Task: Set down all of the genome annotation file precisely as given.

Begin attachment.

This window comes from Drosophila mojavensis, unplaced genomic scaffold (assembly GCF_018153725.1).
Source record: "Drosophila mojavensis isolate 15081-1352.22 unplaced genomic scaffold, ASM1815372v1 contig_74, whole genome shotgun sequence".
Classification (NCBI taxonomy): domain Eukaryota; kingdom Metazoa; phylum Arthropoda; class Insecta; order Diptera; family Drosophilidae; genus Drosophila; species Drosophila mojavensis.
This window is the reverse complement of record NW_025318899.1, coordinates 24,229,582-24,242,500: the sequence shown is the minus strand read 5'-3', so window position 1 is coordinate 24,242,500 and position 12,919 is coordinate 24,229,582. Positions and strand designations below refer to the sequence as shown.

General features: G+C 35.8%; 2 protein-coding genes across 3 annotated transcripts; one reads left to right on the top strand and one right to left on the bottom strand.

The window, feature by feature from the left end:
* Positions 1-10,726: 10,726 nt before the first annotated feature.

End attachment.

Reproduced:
This window comes from Drosophila mojavensis, unplaced genomic scaffold (assembly GCF_018153725.1).
Source record: "Drosophila mojavensis isolate 15081-1352.22 unplaced genomic scaffold, ASM1815372v1 contig_74, whole genome shotgun sequence".
Classification (NCBI taxonomy): domain Eukaryota; kingdom Metazoa; phylum Arthropoda; class Insecta; order Diptera; family Drosophilidae; genus Drosophila; species Drosophila mojavensis.
This window is the reverse complement of record NW_025318899.1, coordinates 24,229,582-24,242,500: the sequence shown is the minus strand read 5'-3', so window position 1 is coordinate 24,242,500 and position 12,919 is coordinate 24,229,582. Positions and strand designations below refer to the sequence as shown.

General features: G+C 35.8%; 2 protein-coding genes across 3 annotated transcripts; one reads left to right on the top strand and one right to left on the bottom strand.

The window, feature by feature from the left end:
* Positions 1-10,726: 10,726 nt before the first annotated feature.